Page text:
We have a very good support staff with a lot of experience. I’m there with you. That’s to keep you and the bird from injuring yourselves. That said, there is potential for it going wrong. I can’t insulate people from that. Life is messy. Even the best, most humane ranchers I’ve ever met will admit it’s not always a perfect process and that occasionally a humane kill goes badly. In America we’ve taken this sort of hyper-sterile, ultra-safety path to everything. I actually see that as part of a larger problem—the refusal to engage with anything dangerous. The process at Death for Food is not only dangerous for the animal—it’s dangerous for the participants. One of those turkeys could easily break your nose with its wing. It could take an eye out with a claw. Death for Food is a larger idea of going headfirst into life and embracing the challenging parts along with the good parts. Typically when we say ‘embrace life,’ we mean hug your neighbor. Well, part of embracing life is embracing the challenging parts, too. Like holding your loved ones’ hands as they die. Not as they ‘pass on.’ As they die. Or spending time with the terminally ill. Whatever you want to do. Embracing life fully means embracing death. Conversely, denying death means denying life.

People have complained about the cost. They’ve said it’s astronomical and accuse you of profiteering.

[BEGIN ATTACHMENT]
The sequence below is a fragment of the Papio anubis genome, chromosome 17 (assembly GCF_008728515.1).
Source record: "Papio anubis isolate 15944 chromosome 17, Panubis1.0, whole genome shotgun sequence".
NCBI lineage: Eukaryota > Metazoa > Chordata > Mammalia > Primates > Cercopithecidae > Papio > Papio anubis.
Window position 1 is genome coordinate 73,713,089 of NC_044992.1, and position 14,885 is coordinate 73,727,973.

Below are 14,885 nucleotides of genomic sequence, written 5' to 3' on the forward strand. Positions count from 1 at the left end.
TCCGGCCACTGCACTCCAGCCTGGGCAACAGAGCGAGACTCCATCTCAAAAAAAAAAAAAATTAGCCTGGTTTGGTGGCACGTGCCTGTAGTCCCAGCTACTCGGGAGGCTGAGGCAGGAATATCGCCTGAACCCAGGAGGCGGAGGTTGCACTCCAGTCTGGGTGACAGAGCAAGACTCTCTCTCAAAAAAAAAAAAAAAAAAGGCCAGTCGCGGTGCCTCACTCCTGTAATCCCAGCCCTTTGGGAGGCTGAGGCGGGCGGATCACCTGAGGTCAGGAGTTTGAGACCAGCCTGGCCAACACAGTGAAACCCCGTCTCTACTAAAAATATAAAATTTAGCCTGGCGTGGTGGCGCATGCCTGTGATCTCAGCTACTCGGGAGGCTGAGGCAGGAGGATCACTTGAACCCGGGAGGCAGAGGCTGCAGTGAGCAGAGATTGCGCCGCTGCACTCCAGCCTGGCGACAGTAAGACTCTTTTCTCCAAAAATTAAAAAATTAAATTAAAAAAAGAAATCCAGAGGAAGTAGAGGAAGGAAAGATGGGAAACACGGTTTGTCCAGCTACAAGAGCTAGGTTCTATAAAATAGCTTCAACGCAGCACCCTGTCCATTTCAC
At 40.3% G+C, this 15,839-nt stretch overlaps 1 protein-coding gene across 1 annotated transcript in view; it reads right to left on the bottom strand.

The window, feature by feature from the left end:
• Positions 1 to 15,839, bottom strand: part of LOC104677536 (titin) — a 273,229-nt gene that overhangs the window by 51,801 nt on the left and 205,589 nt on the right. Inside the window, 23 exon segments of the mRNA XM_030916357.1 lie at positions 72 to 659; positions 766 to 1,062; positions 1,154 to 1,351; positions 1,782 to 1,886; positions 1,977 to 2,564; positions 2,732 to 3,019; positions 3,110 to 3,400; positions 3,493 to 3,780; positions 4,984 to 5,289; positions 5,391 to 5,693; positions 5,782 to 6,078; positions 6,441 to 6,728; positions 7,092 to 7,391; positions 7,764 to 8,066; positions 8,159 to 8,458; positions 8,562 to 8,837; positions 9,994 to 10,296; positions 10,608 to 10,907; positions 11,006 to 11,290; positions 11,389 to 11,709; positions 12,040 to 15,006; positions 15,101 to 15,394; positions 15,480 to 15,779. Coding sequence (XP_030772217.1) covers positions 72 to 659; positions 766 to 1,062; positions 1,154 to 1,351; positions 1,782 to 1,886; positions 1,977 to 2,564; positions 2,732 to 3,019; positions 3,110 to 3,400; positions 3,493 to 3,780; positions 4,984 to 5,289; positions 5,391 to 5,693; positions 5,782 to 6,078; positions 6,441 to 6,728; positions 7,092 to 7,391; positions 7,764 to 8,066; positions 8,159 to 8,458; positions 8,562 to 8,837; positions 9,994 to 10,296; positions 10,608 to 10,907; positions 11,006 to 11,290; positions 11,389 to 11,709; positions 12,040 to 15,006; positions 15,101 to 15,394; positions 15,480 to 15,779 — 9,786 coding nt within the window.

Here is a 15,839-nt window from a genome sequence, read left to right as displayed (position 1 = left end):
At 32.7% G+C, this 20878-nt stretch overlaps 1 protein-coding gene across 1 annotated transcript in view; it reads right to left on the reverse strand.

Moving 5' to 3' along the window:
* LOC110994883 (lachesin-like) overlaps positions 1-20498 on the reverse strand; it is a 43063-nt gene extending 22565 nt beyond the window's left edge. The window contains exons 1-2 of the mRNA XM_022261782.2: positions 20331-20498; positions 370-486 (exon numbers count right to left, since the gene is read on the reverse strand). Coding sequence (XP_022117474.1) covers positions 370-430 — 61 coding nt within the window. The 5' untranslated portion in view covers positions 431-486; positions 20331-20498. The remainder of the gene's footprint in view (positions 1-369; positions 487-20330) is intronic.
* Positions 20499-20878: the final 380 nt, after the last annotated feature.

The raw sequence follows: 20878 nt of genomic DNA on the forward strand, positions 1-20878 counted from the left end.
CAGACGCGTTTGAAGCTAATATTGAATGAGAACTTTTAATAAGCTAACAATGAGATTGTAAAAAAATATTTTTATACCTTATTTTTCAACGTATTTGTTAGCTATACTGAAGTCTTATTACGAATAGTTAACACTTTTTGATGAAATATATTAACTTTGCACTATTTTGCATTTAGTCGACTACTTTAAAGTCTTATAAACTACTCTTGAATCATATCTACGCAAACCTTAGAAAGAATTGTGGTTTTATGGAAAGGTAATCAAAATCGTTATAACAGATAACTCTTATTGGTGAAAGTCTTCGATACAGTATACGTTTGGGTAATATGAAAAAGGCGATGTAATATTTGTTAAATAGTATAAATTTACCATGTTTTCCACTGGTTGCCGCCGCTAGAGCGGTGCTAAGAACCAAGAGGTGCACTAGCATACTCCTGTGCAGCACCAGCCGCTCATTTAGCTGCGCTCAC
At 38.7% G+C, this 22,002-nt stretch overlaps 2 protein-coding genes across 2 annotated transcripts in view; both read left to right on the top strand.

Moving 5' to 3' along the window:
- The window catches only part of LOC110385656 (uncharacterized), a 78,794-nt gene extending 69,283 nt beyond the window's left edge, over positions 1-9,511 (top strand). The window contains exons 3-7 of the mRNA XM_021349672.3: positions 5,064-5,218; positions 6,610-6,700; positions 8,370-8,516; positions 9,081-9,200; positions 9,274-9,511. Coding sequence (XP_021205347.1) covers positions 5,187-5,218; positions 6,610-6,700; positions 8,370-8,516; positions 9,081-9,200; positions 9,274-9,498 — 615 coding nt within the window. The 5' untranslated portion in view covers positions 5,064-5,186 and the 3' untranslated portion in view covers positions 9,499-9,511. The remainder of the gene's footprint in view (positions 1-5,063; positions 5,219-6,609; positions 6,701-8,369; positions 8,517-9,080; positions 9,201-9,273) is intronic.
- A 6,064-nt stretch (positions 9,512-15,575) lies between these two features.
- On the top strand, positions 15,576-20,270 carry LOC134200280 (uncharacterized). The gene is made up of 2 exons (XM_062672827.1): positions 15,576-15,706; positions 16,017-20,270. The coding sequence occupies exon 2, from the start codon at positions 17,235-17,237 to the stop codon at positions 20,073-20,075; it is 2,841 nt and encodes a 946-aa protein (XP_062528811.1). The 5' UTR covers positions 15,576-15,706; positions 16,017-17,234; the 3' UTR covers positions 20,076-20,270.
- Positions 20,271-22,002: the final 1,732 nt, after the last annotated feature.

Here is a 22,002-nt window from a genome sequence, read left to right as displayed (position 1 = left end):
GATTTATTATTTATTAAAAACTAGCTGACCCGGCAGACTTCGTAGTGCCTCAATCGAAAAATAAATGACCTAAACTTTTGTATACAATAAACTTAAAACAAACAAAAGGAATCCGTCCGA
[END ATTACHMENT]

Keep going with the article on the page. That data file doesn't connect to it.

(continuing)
The max possible sales for the event was $12,900. There were only going to be 75 attendees. And there were only a handful of higher-cost tickets–$200-$300, where people were able to take the morning class to kill their own chickens and turkeys, and take them home for Thanksgiving. Let’s break it down with our projected costs: venue fee ($1,000); food service staff ($2,000); tables/chairs/linens/wares ($2,200); food ($2,500); beverages ($2,500); harvest chickens ($500); harvest turkeys ($1,000); decor ($200); cooking equipment ($750); kitchen staff ($480); lighting ($250); A/V and sound ($200); harvest station construction ($2,000); photo exhibition ($1,000); wood for fires ($150); contributor flight/hotel ($500); menu printing ($200). That’s $17,230 and we hadn’t even yet budgeted security because I wasn’t thinking we’d need it until things got crazy. It’s also worth noting none of the chefs, speakers, or my event coordinator were receiving a cent. They were all doing this for free.

So you would’ve lost over $4,000.

I don’t think so. People support this project. Donations come in, vendors politely refuse payment or give me a big discount to show support. I bet in the end I would have at least come close to breaking even. I guess I just trust life like that.

If this is about education and not profit, couldn’t you silence critics by becoming a nonprofit?

It doesn’t matter to me if Death for Food is labeled a nonprofit. It’s a negative profit. It hemorrhages money.

There were accusations that you weren’t using USDA-approved meat, and that’s partly why the event was canceled because that would be illegal.

My top priority is using the most humane, best meat possible. I wouldn’t put on an illegal event. If there were questions of the legality, I would have properly addressed them.

Have you heard from people who attended the first event and how it affected them?

Dozens. People tell me it changed their lives.

The Controversy: Death for Food

by Jaime Fritsch